The ‘Grand Old Woman of U.S. Communism’: Mother Bloor and Iowa farmers
Protesting farmers in Sioux City, Iowa, in 1932. / Photos via Iowa History | Top right: Mother Bloor speaking in Loup City, Nebraska, on June 14, 1934, at a demonstration in support of local women chicken processors. / via Nebraska State Historical Society

Ella Reeve Bloor (1862-1951), or “Mother Bloor” as she is known to history, is famous in labor circles for her work as an investigator of child labor, as a socialist organizer, and as a founding member of the Communist Party. She even worked with Upton Sinclair, author of The Jungle, to help gather data to expose the meatpacking industry. Perhaps unknown to many though, she was also a key figure in the farmers’ struggle in Iowa during the Great Depression.

In the 1930s, the country was consumed by economic famine. The Corn-Belt state of Iowa, part of “the breadbasket of the world,” was no exception. Across the state, many homes and farms were foreclosed by the banks, leaving farmers and their families broke, hungry, and angered by their daily conditions.

In his review of Lowell Dyson’s authoritative history of Communist organizing in the countryside, Red Harvest: The Communist Party and American Farmers, Maurice Isserman wrote that beginning in the 1920s, “the Communists made determined, if sporadic, efforts to extend their influence past city limits.”

Bloor, who earned the nickname “Mother” in the 1930s, was a part of these efforts. She served on the Central Committee of the CPUSA from 1932-48, years when the party was at the height of its influence. She and her son, Harold Ware, and fellow CPUSA member Lem Harris set out to organize farmers and workers in the Hawkeye State, forming an alliance with a group known as the Farmer’s Holiday Association (FHA).

As recounted by Iowa historian George Mills in his book A Judge and a Rope, and Other Stories of Bygone Iowa, the FHA “was at the heart of the protest movement and was out in front in clashes around the farm belt.”

Bloor set up an office in Sioux City, as well as a temporary outfit in Le Mars, with the hope of uniting the unemployed of the cities with destitute farmers in the countryside. She organized countless meetings with workers, farmers, and others sympathetic to their plight.

She played a major role in the Milk Strike of 1932, also known as “The Great Milk Wars of Sioux City.” Farmers protested the low wages they were paid by stopping cars from delivering milk to markets to demonstrate how valuable their labor was to the rest of the community. If the trucks or cars did not turn around, the dairy deliveries were dumped by picketers.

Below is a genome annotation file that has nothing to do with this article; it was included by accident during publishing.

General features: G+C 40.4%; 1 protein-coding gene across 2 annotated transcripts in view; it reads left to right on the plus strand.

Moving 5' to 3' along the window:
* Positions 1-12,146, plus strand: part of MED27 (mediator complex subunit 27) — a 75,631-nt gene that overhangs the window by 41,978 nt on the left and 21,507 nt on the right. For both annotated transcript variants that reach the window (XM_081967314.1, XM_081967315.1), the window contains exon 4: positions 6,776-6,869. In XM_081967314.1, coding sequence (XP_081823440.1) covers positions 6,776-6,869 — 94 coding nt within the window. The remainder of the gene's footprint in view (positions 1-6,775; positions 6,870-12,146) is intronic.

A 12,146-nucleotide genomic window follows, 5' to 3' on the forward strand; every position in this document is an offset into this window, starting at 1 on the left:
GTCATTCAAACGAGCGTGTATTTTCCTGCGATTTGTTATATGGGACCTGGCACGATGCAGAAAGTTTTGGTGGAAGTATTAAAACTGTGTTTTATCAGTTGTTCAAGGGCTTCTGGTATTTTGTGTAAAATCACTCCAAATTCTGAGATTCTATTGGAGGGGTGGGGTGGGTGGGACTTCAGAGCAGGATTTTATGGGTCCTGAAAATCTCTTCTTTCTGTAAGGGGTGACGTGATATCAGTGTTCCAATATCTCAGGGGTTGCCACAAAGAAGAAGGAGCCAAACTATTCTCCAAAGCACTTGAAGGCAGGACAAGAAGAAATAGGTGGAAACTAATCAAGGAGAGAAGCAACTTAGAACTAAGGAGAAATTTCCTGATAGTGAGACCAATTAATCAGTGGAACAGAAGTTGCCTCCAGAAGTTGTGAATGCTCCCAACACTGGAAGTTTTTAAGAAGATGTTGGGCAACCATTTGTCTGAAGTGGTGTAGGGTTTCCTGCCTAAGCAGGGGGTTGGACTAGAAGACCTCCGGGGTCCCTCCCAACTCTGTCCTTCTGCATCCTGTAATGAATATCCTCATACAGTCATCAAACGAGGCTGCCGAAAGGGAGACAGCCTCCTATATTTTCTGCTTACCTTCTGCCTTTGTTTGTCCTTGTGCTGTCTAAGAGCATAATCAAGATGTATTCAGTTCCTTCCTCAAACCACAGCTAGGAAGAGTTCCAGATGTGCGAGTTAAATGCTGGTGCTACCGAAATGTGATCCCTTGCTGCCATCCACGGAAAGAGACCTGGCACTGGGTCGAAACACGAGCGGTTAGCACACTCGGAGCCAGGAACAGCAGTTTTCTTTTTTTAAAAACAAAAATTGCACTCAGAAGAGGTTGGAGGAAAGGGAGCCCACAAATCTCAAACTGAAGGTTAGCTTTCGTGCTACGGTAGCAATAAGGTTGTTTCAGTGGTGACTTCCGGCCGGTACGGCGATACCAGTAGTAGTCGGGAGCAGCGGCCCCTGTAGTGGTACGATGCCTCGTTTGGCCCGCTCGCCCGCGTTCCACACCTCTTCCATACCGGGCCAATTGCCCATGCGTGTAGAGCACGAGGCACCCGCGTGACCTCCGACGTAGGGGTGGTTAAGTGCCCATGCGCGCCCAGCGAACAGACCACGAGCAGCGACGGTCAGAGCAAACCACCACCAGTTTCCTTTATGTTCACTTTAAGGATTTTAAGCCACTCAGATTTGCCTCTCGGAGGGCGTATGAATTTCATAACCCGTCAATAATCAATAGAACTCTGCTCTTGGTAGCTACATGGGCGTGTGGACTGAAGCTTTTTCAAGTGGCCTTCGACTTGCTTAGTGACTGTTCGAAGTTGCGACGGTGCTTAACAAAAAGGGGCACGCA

That year, Iowa Farmers’ Union president Milo Reno, a co-founder of the FHA, issued an “ultimatum” to the “other groups of society,” to borrow Reno’s phrase:

“If you continue to confiscate our property and demand we feed your stomachs and clothe your bodies, we will refuse to function. We don’t ask people to make implements, cloth, or houses at the price of degradation, bankruptcy, dissolution, and despair.”

In response to the situation facing the farmers, Bloor and the FHA organized highway picketing in Sioux City, Iowa, to stop food from being delivered to the market for thirty days or “until the cost of production had been obtained,” as Reno said in his ultimatum.

While some disagreed with the tactic of dumping milk as a sign of protest, viewing it as wasteful, many people agreed that the protesters’ frustration was warranted.

State officials at the time blamed “Communist subversives” for the “instances of violence in northwest Iowa.” This view was shared by Governor Clyde L. Herring, state Attorney General Edward L. O’Connor, and Major General Park Findley of the National Guard, who referred to Sioux City as “a hotbed of Communistic activity.”

One time, the Iowa National Guard raided Mother Bloor’s Sioux City office, seizing literature and whatever else they saw fit to confiscate. According to George Mills, “One circular urged a farm march on the Statehouse in Des Moines and also accused President Roosevelt and Governor Herring of being tools of the big bankers.”

The struggle of America’s farmworkers was one that she continued to dedicate her attention to in the 1930s – not only Iowa, but also Montana, Nebraska, and the Dakotas.

As a home-grown revolutionary throughout her life, Bloor was variously a member of the Social Democracy of America, the Socialist Labor Party, the Socialist Party USA, and finally the CPUSA. After Iowa, just as before, the rest of Mother Bloor’s years were dedicated to workers’ struggles and other progressive causes.

In 1937, Life magazine called her “the grand old woman of the U.S. Communist Party.”

CPUSA member Elizabeth Gurley Flynn characterized the late organizer and revolutionary in the following manner:

“We love and honor this extraordinary American woman as a symbol of the militant American farmer and working class, of the forward sweep of women in the class struggle and in our Party, as an example to young and old of what an American Bolshevik should be.”




Mike Kuhlenbeck
Mike Kuhlenbeck

Mike Kuhlenbeck is a freelance journalist and National Writers Union member based in Des Moines, Iowa.